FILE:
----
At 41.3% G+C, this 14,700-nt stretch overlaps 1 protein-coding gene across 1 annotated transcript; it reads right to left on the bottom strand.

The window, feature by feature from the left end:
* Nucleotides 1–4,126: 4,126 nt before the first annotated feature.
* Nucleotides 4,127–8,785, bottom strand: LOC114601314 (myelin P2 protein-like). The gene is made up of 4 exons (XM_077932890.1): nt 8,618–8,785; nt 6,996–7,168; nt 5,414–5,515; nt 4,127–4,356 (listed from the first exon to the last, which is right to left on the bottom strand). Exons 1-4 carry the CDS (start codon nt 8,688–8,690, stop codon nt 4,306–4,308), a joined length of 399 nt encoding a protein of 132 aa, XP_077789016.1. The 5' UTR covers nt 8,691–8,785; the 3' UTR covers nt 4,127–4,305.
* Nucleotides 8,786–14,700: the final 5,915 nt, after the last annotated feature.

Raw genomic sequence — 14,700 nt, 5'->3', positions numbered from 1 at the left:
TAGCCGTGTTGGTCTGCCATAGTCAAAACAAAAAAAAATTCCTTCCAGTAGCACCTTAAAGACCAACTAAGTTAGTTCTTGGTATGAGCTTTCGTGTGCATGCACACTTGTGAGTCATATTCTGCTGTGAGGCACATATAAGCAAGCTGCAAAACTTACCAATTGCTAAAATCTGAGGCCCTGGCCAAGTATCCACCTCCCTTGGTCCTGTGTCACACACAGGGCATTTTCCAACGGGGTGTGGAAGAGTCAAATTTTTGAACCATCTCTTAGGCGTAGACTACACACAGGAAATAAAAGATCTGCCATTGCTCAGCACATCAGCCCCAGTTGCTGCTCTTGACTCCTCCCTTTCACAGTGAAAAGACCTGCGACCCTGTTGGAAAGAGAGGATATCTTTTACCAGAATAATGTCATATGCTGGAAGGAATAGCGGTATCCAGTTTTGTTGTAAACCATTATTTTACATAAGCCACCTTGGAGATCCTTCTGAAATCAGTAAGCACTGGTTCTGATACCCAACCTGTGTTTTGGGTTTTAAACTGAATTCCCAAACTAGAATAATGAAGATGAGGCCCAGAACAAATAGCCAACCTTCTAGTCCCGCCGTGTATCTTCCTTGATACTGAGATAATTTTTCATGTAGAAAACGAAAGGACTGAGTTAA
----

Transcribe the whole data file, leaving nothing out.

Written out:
At 41.3% G+C, this 14,700-nt stretch overlaps 1 protein-coding gene across 1 annotated transcript; it reads right to left on the bottom strand.

The window, feature by feature from the left end:
* Nucleotides 1–4,126: 4,126 nt before the first annotated feature.
* Nucleotides 4,127–8,785, bottom strand: LOC114601314 (myelin P2 protein-like). The gene is made up of 4 exons (XM_077932890.1): nt 8,618–8,785; nt 6,996–7,168; nt 5,414–5,515; nt 4,127–4,356 (listed from the first exon to the last, which is right to left on the bottom strand). Exons 1-4 carry the CDS (start codon nt 8,688–8,690, stop codon nt 4,306–4,308), a joined length of 399 nt encoding a protein of 132 aa, XP_077789016.1. The 5' UTR covers nt 8,691–8,785; the 3' UTR covers nt 4,127–4,305.
* Nucleotides 8,786–14,700: the final 5,915 nt, after the last annotated feature.

Raw genomic sequence — 14,700 nt, 5'->3', positions numbered from 1 at the left:
TAGCCGTGTTGGTCTGCCATAGTCAAAACAAAAAAAAATTCCTTCCAGTAGCACCTTAAAGACCAACTAAGTTAGTTCTTGGTATGAGCTTTCGTGTGCATGCACACTTGTGAGTCATATTCTGCTGTGAGGCACATATAAGCAAGCTGCAAAACTTACCAATTGCTAAAATCTGAGGCCCTGGCCAAGTATCCACCTCCCTTGGTCCTGTGTCACACACAGGGCATTTTCCAACGGGGTGTGGAAGAGTCAAATTTTTGAACCATCTCTTAGGCGTAGACTACACACAGGAAATAAAAGATCTGCCATTGCTCAGCACATCAGCCCCAGTTGCTGCTCTTGACTCCTCCCTTTCACAGTGAAAAGACCTGCGACCCTGTTGGAAAGAGAGGATATCTTTTACCAGAATAATGTCATATGCTGGAAGGAATAGCGGTATCCAGTTTTGTTGTAAACCATTATTTTACATAAGCCACCTTGGAGATCCTTCTGAAATCAGTAAGCACTGGTTCTGATACCCAACCTGTGTTTTGGGTTTTAAACTGAATTCCCAAACTAGAATAATGAAGATGAGGCCCAGAACAAATAGCCAACCTTCTAGTCCCGCCGTGTATCTTCCTTGATACTGAGATAATTTTTCATGTAGAAAACGAAAGGACTGAGTTAA